Every parent has the duty to provide his or her children with the basic necessities of life, including food, clothing, and shelter. This duty usually terminates when the child is emancipated, which generally occurs at the age of eighteen, when the child graduates from high school, when the child enters the military, or when the child marries, but the support obligation can extend beyond that point if the child is unable to support himself or herself and would become a public obligation without familial support. The law generally does not dictate the level of support that is provided when the children live with both parents, but when, through divorce or other circumstances, the child is living with one parent, there are strict rules about the amount of financial support provided by the non-custodial parent.
In most instances, parents also have the responsibility to provide necessary medical care for their children. If parents refuse life-saving medical treatment for their children, the state may intervene against the parents' wishes, even if they made their decision on religious grounds.
Parents must also make sure that their children meet school attendance requirements. They do, however, have the right to decide whether the child's education will be in a public school, a private school, or through home schooling.
Stepparents have no legal obligation toward their stepchildren. When they assume the role of the sole provider of the child's support, however, they may be held accountable for providing that support even if the marriage to the child's biological parent ends. Of course, if a stepparent adopts a stepchild, the obligations are the same as they are in any other parent-child relationship.
When the parents cannot agree on a custody arrangement, the court will make the decision for them after considering the totality of the circumstances, with the overriding consideration being the child's best interests. To make that determination, the court considers:
In many cases, a consideration of these factors results in awarding custody to the parent who has been the child's primary caretaker. Although this is often the child's mother, any preference for the mother strictly on a gender basis is outmoded.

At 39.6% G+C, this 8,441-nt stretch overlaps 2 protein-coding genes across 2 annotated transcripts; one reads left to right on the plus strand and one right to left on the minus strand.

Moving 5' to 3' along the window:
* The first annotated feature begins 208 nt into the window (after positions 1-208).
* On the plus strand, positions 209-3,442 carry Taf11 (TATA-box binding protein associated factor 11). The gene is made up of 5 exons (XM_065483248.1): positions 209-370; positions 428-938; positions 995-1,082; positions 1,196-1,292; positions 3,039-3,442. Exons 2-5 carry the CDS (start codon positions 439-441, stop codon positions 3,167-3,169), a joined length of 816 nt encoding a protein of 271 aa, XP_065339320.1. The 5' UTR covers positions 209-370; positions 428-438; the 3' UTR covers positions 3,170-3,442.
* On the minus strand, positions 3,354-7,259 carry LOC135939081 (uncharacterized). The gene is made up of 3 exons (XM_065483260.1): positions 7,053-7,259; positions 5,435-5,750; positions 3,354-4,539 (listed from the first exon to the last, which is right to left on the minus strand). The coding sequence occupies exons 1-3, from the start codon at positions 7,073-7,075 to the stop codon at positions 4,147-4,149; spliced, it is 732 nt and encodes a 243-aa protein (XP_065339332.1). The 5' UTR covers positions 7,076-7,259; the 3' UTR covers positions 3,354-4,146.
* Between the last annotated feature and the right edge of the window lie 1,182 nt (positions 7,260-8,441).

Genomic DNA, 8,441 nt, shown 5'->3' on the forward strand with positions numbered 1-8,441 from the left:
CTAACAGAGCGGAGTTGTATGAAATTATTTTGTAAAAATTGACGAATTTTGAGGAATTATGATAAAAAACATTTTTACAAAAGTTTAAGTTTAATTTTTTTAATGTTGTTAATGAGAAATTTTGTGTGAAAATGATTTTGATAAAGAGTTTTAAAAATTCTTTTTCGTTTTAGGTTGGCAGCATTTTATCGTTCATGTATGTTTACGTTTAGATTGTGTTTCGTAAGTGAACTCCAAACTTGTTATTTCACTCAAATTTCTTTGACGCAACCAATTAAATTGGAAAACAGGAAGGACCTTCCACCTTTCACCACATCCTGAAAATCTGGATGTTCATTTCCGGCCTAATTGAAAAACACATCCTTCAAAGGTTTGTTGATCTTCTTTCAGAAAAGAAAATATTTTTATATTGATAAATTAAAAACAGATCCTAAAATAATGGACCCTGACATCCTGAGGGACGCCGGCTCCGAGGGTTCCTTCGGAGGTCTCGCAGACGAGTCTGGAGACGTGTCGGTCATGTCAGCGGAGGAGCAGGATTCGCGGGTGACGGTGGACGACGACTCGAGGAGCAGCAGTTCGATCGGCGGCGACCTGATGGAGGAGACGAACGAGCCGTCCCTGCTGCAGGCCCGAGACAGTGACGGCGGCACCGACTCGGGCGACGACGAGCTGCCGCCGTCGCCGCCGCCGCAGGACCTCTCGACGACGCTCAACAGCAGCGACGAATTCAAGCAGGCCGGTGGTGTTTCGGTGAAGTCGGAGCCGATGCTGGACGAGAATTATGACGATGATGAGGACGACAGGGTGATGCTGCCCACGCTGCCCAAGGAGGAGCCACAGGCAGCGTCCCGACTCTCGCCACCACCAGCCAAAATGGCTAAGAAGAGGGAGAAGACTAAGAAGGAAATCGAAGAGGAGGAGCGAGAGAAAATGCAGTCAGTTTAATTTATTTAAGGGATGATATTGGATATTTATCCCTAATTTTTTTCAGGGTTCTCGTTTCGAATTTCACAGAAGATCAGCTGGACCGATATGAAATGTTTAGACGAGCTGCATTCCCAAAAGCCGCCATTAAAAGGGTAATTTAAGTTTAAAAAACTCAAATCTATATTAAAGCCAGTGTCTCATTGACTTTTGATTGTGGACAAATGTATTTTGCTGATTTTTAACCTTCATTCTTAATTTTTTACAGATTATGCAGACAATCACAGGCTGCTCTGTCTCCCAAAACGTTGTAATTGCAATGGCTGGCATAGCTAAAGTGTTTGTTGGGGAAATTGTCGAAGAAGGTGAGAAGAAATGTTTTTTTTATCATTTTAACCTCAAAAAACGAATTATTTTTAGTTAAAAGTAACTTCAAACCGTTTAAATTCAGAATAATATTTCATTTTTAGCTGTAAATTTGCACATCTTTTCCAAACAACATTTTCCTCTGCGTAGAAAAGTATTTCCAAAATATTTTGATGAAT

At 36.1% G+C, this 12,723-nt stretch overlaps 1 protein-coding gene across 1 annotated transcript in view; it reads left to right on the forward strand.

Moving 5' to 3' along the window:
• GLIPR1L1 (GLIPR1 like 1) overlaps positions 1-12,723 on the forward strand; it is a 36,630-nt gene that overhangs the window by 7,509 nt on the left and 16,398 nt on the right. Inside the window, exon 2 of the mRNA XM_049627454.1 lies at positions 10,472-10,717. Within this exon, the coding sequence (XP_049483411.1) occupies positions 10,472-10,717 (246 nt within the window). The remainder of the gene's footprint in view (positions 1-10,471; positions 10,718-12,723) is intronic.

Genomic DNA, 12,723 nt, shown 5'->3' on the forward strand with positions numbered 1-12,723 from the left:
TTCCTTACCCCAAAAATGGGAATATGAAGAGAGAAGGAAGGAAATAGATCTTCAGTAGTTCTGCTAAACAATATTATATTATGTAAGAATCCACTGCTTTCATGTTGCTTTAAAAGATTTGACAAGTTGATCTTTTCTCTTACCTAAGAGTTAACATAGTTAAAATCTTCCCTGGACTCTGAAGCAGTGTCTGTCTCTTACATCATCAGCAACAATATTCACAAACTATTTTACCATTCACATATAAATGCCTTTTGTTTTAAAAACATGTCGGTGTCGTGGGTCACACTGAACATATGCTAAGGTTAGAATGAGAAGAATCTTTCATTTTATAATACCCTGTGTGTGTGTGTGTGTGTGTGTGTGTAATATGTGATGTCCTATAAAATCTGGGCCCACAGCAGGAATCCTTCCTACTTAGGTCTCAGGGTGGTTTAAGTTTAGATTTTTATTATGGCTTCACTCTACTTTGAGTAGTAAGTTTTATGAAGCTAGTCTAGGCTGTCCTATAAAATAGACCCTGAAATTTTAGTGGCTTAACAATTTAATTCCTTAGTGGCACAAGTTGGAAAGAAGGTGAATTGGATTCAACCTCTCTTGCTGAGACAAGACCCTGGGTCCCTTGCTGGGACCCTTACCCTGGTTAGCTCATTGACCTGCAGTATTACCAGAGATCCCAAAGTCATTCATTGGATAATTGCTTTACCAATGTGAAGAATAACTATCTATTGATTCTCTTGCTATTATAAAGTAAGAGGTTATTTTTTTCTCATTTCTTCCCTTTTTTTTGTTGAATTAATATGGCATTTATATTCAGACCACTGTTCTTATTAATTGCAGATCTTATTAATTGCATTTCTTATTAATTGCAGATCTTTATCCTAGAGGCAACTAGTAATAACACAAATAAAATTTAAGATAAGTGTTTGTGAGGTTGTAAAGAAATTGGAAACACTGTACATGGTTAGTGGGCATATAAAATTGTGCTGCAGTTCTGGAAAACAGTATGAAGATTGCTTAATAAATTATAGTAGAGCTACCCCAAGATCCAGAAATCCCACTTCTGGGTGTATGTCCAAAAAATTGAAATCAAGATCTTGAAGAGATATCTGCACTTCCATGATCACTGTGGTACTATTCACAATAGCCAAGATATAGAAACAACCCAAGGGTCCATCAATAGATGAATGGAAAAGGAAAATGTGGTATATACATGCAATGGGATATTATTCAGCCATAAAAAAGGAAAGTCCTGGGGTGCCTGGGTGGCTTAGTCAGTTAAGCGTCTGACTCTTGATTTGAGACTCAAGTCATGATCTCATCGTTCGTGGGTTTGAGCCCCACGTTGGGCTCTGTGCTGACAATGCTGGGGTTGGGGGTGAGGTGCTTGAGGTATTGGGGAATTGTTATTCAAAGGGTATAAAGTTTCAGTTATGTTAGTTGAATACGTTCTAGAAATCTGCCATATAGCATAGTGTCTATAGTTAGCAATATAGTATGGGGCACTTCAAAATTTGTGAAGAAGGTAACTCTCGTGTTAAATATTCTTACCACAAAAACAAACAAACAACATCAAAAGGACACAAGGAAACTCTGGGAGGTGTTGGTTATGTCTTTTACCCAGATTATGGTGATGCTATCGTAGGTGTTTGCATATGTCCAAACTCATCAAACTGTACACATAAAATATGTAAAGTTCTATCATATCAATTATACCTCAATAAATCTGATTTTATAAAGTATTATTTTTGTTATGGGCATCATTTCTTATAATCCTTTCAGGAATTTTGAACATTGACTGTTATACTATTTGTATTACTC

Although some divorces are very simple and can be handled with a minimum amount of red tape and delay, such as when there is no significant property involved and the couple has no children, most divorces are far more difficult and can take many different courses. The following, however, is a basic outline of the divorce process.
The entire process can take from as little as a few months to as long as several years. The main determinant of how smoothly the process will go is the level of cooperation between the parties and their willingness to compromise.
The parties in a divorce can agree to the division of, or the judge will divide, all marital or community property owned by the parties. Generally speaking, this includes most of the property the couple acquired during the marriage, including the marital home; a second or vacation home; home furnishings and appliances; artwork; vehicles, including cars, boats, airplanes, snowmobiles, and motorcycles; money; stocks, bonds, and other investments; pensions; and privately owned businesses.
The value of other, more intangible property is also often divided. Examples of divisible intangible property include the value of a patent on an invention, the value of the celebrity status of a spouse's name, the goodwill value of a business owned by one spouse, and the value of a professional degree earned by one spouse. The value of these intangible assets will generally only be divided when both spouses made a substantial contribution to that value, either directly or indirectly, such as by supporting the spouse to whom the asset is more directly attributable.
It is not always easy for a spouse to identify all of the assets that may be available for valuation and division, especially if the other spouse is less than forthcoming with the details. This is where the parties' lawyers can help. Through the legal process known as discovery, the parties' attorneys exchange documents that reveal each party's income, assets, and liabilities. Documents such as tax returns, personal financial statements, bank account statements, brokerage house records, real estate records, loan applications, and business records usually give a clear indication of each party's financial situation. In addition, each spouse is usually deposed by the other spouse's attorney. At the deposition, the questioned spouse will respond, under oath, to questions designed to gather all necessary information about his or her assets and income.